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Topic: The "unofficial" British Empire  (Read 2793 times)
Seneca
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« on: October 21, 2006, 08:49:24 AM »

The reason I referred to the British Empire as "unofficial empire" is because I found the term pertinent to the subject of what this historic entity truly was, in addition to the fact that the term first appeared in a brilliant new work (quite a rarity in the modern historiography) on the subject of the British Empire ("The Rise & Fall of the British Empire" by Lawrence James (Abacus Book, London, 1998)). The reason he termed it an "unofficial" Empire is because so much that Britain controlled was not even listed as officially belonging to the British Imperial administration, and there were other methods through which control was exercised, not least through "gunboat diplomacy".

In a quite fascinating way this talented author combines the value of military history with the flow of Time and its universal effect across various arenas of imperial life, resulting in a multi-faceted reflection on the subject, which is quite stimulating. He aptly quoted a source on (Sir Francis Doyle's poem "A Private of the Buffs") to explain and honor the kind of "gravitas" required in those days for the empire to flow:

"Last night among his fellow roughs
He jested, quaffed and swore,
A drunken private of the Buffs
Who never looked before.
Today beneath the foeman's frown
He stands in Elgin's place,
Ambassador from England's crown,
And type for all her race."

Poets did capture the spirit of the age, and there were many British ones who did so (such as Tennyson), however on the proud old Continent there were also those who did that as well (in some ways even more powerfully expressed), such as the Napoleonic-era German poet Heinrich Heine (much like Uhland) who beautifully captured the spirit of that age in his ballad "Zwei Grenadiere":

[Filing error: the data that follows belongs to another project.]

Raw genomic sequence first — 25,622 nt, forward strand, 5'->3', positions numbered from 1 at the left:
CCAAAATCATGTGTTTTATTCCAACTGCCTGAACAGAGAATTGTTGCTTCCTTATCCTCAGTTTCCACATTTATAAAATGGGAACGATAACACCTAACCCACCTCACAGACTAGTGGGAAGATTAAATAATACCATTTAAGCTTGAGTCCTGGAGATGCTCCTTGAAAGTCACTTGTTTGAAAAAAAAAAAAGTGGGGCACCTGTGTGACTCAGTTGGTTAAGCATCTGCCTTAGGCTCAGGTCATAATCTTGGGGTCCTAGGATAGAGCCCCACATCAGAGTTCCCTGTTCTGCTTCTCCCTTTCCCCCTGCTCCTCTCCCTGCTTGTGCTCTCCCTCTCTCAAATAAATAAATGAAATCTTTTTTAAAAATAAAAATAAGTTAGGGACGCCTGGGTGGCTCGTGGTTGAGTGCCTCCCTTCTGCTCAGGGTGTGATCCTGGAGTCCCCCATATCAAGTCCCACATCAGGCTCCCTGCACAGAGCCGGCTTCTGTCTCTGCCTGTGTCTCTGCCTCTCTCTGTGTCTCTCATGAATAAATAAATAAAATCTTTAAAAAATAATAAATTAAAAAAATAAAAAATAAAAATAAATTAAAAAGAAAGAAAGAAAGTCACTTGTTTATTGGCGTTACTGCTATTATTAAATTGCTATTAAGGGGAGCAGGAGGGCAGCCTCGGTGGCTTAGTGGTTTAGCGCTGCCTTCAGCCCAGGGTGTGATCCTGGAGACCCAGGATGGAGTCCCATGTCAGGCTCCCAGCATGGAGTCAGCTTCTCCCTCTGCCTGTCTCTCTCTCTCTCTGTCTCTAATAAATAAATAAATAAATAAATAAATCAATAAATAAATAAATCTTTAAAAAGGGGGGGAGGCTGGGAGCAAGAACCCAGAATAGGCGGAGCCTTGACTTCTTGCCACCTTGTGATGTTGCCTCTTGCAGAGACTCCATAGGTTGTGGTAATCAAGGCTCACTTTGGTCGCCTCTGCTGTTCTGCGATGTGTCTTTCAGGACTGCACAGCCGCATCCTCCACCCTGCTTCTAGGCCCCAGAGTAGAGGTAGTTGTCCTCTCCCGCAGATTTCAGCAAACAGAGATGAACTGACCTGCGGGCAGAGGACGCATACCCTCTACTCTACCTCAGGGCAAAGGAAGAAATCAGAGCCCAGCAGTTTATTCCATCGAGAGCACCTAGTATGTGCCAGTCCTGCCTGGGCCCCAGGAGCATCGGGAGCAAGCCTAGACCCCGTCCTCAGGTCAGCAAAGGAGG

Two Soldiers

Two grenadiers were returning to France,
From Russian captivity they came.
And as they crossed into German lands
They hung their heads in shame.

Both heard there the tale that they dreaded most,
That France had been conquered in war;
Defeated and shattered, that once proud host,
And the Emperor, has fallen captive.

The grenadiers both started to weep
At hearing so sad a review.
The first said, "My pain is too deep;
My old wound is burning anew!"

The other said, "The song is done;
Like you, I'd not stay alive;
But at home I have wife and son,
Who without me would not survive."

What matters son? What matters wife?
By nobler needs I set store;
Let them beg, let them starve!
My Emperor, my emperor has fallen!

Promise me, brother, this:
If at this time I should die
Take my corpse to France;
In France's dear earth let me lie.

The Cross of Valor, on its red band,
Over my heart you shall lay;
My musket placed into my hand;
And my sword at my side.

("So will ich liegen und horchen still,")
So shall I lie upright in the ground,
("Wie eine Schildwach, im Grabe,")
A guardwatch, silently staying
("Bis einst ich höre Kanonengebrüll")
Till once more I hear the cannon's pound
("Und wiehernder Rosse Getrabe.")
And the hoofbeats of horses neighing.

("Dann reitet mein Kaiser wohl über mein Grab,")
Then my Emperor'll be passing right over my grave;
("Viel Schwerter klirren und blitzen;")
Each clashing sword, a flashing thunder.
("Dann steig ich gewaffnet hervor aus dem Grab")
And I, fully armed, will walk-up from that grave,
("Den Kaiser, den Kaiser zu schützen!")
The Emperor's, the Emperor's protector!"


Certainly Heine faithfully captured the powerful spirit of the Napoleonic age of war and the deep secret in the hearts of men who fought for what was in their heart, for the bones of Napoleon's men lay scattered across Europe, Africa and Asia, from Moscow through Giza and Jaffa to channel La Manche, and not for a pay, and for more than a mere patriotism.

And so was the case also with the men of the British Empire whose bones lay literally scattered across the world's continents and oceans....and still we might hear the echo of their pride "Rule Britannia! Brittania rule the waves.....Britons never shall be slavees...!"
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("Willing Individuals Advance On the Wings of Destiny - Unwilling Ones Stagger-on by Destiny's Coattails.")

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